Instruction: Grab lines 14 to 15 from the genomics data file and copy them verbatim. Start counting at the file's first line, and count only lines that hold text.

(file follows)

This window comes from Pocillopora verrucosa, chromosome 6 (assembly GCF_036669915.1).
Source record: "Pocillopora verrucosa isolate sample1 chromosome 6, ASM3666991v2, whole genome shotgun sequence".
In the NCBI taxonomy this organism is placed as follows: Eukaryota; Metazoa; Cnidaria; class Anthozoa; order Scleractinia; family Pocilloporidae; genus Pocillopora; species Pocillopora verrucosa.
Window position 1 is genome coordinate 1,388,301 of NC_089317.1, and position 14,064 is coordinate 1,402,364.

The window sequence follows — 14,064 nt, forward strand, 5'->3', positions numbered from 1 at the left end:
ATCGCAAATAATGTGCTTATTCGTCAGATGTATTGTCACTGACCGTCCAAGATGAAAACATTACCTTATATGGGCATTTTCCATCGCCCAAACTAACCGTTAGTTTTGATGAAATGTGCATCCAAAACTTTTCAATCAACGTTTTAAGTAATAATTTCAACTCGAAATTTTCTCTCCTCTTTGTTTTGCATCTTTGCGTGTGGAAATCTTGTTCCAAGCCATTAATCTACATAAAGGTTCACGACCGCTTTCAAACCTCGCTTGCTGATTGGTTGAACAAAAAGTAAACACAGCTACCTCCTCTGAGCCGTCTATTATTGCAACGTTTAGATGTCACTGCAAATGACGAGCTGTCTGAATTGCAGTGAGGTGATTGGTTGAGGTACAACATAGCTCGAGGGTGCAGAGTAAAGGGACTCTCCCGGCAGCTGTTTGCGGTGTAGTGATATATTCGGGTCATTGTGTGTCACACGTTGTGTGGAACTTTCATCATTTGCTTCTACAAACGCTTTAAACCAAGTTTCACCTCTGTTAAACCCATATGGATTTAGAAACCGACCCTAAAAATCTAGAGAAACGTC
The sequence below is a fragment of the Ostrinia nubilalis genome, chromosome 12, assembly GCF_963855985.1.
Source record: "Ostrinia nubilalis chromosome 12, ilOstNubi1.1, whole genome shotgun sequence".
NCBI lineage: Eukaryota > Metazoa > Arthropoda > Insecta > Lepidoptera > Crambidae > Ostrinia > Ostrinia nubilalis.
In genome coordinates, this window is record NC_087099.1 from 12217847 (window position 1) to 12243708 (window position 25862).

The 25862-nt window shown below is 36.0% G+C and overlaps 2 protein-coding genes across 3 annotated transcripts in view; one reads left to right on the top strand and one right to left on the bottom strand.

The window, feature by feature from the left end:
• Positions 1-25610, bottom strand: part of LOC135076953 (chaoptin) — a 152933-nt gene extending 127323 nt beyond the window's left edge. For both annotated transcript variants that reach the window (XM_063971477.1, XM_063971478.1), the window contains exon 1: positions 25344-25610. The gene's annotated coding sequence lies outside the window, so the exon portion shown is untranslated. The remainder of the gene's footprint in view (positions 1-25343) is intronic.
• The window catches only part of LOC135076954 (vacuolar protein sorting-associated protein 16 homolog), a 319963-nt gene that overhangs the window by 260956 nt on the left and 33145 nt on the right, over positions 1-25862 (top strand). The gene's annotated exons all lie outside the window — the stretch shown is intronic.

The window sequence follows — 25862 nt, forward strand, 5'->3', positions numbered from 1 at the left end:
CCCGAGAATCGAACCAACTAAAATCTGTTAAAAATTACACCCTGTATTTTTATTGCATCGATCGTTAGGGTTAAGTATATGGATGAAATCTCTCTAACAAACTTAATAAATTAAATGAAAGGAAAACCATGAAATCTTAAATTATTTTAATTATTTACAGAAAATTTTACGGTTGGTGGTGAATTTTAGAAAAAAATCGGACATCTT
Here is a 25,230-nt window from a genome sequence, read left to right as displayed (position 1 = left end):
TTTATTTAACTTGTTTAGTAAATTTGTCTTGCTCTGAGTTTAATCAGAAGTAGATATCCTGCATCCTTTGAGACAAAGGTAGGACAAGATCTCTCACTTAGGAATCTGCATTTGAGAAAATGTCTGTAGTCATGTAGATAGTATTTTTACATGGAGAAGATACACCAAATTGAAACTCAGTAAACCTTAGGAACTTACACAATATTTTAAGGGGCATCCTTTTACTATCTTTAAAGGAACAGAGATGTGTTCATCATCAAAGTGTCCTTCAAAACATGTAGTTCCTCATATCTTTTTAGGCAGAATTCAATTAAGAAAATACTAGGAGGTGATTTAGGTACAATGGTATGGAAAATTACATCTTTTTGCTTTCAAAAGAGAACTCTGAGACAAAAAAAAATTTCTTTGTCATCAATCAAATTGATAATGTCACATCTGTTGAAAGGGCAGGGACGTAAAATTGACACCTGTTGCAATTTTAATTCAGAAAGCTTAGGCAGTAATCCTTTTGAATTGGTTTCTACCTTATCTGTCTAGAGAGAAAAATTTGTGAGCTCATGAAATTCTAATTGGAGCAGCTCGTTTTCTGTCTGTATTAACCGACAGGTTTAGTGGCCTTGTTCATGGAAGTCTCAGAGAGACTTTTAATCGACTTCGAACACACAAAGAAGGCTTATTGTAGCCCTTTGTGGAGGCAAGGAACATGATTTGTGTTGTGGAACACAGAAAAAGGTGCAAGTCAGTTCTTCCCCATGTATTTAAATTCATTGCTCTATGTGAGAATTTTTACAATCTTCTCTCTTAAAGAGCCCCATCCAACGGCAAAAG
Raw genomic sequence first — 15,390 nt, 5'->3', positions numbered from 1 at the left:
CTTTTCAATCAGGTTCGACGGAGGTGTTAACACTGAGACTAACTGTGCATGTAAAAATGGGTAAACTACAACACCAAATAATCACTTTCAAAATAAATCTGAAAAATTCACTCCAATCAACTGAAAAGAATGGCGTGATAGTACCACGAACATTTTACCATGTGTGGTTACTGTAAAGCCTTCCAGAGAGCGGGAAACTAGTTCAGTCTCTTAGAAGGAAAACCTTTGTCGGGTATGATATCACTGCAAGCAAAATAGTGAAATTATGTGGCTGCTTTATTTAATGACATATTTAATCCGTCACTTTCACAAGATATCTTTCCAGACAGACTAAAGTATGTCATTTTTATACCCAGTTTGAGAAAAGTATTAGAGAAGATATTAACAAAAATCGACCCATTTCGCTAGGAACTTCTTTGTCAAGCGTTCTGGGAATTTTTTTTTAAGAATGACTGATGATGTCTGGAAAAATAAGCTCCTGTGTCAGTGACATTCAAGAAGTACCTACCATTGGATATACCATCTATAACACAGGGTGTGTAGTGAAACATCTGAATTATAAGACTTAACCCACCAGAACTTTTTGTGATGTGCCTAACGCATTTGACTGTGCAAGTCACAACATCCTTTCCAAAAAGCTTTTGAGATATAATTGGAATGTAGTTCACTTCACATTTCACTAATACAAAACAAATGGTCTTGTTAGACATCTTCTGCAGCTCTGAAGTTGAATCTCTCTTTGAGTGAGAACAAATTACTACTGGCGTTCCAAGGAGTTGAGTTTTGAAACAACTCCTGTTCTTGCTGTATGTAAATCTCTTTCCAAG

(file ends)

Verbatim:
• The window catches only part of LOC135076954 (vacuolar protein sorting-associated protein 16 homolog), a 319963-nt gene that overhangs the window by 260956 nt on the left and 33145 nt on the right, over positions 1-25862 (top strand). The gene's annotated exons all lie outside the window — the stretch shown is intronic.

The window sequence follows — 25862 nt, forward strand, 5'->3', positions numbered from 1 at the left end: